2. The tax structure and the related structure for the cost of doing business in Costa Rica must be made competitive with other countries to attract foreign investment into Free Trade Zones, the tourism sector, and the like. This will have the effect of stemming the current growing unemployment problem in the Country, put more money in the hands of employed Costa Ricans, and generate more general tax revenue through pay-roll deductions for those so employed. There will also be a reduced cost to the Government for social and domestic problem solving associated with the rising unemployment circumstances.

3. The effective exchange rate between the Colon and the U.S. Dollar must be made real, as opposed the current Central Bank manipulated exchange rate currently in effect. The true exchange rate is probably somewhere between 600 and 700 colones to the U.S. Dollar. This will certainly be a hardship for those Costa Ricans paying loans, or mortgages in dollars, with wages and salaries being received in colones. Obviously, monthly payments to service such debts would rise for those affected by such an exchange rate adjustment. However, the adjustment would certainly stimulate the Exportation Sector of the Economy and would further bolster foreign investment in the Country and tourism in general; again, producing more general tax revenue.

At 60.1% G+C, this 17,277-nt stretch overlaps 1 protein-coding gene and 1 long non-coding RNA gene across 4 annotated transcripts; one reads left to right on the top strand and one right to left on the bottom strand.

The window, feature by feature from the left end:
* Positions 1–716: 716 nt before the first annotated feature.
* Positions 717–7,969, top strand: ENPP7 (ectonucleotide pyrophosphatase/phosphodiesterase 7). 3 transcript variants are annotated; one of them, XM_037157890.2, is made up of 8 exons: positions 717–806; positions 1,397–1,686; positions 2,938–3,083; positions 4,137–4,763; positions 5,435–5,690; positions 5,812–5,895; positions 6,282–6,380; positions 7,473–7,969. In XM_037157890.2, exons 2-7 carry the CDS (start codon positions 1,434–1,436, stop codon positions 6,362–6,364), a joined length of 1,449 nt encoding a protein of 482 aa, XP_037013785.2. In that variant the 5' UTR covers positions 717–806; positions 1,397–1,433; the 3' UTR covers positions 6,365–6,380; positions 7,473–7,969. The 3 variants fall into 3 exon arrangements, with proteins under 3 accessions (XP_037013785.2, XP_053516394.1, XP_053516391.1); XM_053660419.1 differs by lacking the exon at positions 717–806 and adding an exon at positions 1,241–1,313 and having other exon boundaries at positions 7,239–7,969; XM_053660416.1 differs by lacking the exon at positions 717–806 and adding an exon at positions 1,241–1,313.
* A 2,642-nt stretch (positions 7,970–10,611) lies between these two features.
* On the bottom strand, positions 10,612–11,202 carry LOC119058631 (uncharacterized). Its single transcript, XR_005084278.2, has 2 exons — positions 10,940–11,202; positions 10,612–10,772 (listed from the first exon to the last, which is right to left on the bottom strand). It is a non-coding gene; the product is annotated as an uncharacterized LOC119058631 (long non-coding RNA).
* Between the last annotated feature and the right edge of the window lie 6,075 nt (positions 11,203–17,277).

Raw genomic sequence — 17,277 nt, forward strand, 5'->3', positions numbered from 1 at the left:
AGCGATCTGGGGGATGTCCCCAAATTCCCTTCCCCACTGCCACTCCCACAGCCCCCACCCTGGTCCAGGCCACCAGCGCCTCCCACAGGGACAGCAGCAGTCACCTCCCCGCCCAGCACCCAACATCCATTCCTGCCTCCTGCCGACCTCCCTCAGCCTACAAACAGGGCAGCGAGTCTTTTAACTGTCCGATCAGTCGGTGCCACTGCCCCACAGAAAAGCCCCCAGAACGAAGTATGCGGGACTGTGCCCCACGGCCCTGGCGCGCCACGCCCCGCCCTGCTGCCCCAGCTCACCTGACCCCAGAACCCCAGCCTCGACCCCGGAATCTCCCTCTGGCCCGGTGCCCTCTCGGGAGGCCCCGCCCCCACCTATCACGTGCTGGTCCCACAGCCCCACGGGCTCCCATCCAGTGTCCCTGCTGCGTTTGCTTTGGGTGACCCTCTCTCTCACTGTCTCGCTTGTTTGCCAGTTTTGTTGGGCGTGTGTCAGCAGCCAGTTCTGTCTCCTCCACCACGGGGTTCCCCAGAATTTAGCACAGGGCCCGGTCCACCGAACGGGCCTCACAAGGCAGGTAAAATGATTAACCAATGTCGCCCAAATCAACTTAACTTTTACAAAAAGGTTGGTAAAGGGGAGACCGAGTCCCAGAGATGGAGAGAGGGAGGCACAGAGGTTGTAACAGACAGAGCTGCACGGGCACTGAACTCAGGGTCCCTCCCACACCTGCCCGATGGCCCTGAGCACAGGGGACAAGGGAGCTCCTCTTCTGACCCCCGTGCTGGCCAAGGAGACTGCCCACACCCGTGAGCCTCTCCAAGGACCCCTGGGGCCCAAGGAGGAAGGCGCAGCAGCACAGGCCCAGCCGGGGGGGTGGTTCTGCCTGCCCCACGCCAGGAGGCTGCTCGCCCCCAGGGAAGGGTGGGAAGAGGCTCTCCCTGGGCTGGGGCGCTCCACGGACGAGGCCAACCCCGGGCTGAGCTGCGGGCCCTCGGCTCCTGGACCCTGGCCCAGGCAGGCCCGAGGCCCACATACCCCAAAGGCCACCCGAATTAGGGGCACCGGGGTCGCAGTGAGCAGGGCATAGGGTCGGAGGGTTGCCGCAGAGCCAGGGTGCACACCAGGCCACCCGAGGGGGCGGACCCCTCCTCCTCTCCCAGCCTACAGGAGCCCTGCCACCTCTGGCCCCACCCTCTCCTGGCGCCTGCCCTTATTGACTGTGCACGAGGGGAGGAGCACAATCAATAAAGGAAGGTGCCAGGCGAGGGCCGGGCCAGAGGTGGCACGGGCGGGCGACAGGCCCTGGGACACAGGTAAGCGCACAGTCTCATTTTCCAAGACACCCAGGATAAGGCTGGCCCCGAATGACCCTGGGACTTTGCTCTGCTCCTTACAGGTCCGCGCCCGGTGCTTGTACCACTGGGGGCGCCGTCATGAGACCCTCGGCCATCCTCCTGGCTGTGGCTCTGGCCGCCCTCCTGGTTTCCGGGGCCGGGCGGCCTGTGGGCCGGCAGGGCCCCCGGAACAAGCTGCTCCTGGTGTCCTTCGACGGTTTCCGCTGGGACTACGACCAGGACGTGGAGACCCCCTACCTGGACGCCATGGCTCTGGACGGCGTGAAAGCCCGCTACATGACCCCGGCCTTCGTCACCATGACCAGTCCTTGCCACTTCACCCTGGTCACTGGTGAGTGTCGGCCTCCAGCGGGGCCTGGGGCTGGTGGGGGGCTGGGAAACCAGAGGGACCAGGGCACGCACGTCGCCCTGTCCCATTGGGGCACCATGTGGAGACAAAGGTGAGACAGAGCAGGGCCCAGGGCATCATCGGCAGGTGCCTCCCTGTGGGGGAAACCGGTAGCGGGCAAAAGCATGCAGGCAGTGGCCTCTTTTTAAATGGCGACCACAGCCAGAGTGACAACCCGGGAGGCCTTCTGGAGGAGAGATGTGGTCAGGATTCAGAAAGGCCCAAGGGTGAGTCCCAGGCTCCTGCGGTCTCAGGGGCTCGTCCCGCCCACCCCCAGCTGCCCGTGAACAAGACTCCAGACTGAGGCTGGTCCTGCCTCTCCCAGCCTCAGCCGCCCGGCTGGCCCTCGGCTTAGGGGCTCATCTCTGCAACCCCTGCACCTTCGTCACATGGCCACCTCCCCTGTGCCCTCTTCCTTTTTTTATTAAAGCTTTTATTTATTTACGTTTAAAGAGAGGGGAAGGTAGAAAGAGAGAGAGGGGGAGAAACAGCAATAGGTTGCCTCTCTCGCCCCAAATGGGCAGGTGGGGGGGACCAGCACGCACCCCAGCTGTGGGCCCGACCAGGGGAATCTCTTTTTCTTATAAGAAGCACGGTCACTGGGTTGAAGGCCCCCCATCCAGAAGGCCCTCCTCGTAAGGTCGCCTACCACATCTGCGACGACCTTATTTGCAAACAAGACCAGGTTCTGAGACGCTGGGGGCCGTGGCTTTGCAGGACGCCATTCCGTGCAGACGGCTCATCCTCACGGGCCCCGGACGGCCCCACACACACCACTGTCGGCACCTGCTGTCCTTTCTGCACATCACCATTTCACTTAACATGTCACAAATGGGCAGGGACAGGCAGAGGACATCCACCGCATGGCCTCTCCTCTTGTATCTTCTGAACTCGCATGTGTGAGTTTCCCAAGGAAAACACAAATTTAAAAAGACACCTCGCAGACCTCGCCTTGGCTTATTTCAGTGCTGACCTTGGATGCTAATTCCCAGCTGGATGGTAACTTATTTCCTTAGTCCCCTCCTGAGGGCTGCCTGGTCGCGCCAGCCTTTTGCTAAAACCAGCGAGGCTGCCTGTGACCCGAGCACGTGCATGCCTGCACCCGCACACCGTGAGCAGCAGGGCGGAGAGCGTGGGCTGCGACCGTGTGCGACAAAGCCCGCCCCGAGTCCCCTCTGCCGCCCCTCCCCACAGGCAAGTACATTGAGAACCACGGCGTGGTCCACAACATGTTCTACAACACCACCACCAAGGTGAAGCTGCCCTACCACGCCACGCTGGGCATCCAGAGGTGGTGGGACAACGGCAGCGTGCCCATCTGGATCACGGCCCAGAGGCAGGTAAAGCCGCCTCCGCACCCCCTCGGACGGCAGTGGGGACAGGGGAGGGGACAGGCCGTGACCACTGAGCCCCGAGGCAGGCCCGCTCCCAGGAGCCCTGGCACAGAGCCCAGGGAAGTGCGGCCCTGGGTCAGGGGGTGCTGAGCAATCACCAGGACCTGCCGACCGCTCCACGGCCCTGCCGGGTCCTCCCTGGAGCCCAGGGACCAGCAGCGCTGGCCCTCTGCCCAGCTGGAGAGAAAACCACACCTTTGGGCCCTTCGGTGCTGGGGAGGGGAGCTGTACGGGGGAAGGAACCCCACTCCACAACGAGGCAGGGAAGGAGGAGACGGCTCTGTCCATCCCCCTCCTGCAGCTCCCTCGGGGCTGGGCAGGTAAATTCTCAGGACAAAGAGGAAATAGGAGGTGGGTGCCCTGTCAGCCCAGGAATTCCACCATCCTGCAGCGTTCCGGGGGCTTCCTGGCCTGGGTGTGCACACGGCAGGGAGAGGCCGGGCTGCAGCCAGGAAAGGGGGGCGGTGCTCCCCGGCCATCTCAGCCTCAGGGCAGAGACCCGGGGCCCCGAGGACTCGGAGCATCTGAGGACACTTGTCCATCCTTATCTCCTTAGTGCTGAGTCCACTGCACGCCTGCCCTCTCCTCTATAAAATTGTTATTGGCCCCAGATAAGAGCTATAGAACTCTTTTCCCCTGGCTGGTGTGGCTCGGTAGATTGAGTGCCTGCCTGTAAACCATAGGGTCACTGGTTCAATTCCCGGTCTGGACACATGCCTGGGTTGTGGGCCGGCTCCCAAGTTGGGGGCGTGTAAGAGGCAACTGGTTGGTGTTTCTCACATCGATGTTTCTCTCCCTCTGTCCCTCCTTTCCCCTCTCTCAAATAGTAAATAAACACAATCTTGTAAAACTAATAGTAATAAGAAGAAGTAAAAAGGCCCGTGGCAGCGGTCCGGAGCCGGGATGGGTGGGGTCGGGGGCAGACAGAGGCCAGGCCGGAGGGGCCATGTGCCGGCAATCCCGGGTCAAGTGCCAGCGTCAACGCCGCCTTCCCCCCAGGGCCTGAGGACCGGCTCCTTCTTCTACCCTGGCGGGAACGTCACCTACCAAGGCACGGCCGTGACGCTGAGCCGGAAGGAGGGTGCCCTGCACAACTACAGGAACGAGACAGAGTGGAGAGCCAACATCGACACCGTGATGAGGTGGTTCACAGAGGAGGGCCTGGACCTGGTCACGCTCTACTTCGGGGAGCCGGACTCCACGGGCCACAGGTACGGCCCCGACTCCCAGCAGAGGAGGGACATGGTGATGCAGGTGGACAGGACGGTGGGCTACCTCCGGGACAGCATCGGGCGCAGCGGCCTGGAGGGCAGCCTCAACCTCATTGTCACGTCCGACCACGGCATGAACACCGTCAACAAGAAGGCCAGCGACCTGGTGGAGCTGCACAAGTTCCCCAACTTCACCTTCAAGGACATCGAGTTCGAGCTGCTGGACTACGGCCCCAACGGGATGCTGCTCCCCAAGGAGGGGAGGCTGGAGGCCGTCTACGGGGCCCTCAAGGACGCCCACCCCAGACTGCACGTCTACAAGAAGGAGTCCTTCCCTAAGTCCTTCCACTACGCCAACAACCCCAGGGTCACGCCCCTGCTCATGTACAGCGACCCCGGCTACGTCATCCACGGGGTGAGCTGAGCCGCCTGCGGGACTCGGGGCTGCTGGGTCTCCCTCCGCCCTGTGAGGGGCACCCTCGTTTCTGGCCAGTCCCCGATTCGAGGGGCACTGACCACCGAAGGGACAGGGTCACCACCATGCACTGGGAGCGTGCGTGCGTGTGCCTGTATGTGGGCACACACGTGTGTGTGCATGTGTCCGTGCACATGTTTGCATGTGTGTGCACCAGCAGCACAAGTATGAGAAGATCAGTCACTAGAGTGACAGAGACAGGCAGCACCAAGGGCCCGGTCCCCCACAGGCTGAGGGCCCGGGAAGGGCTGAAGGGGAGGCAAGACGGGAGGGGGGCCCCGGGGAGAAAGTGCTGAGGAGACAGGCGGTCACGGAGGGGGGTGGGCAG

In my opinion, this three point plan of attacking and solving the current economic crisis in the Country, is the only viable plan to follow, but it will require a President and a Government as a whole, to have “the right stuff” to implement it.

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Richard Philps
Attorney Richard (Rick) Philps is a Canadian citizen, naturalized as a citizen of Costa Rica. Rick practiced law in Victoria, B.C., Canada as a member of the Law Society of British Columbia, for fourteen years, prior to moving to Costa Rica in 1998. Rick then earned his Bachelor of Laws and Licensing Degrees (Civil Law), with Honours, and a Post-Graduate Degree in Notary and Registry Law, from the Metropolitana Castro Carazo and Escuela Libre de Derecho Universities, in San Jose. Rick is a member of the Costa Rica College of Lawyers, and practices law in Costa Rica in the areas of real estate and development, corporate, commercial, contract, immigration, and banking with the Law Firm of Petersen & Philps, located in Escazu, a western suburb of San Jose. To contact Attorney Rick Philps about hiring him as your Costa Rican Attorney, please use the following information: Lic. Rick Philps - Attorney at Law, Petersen & Philps, San Jose, Costa Rica Tel: 506-2288-4381, Ext. 102; Email: rick@costaricacanadalaw.com Website: www.costaricacanadalaw.com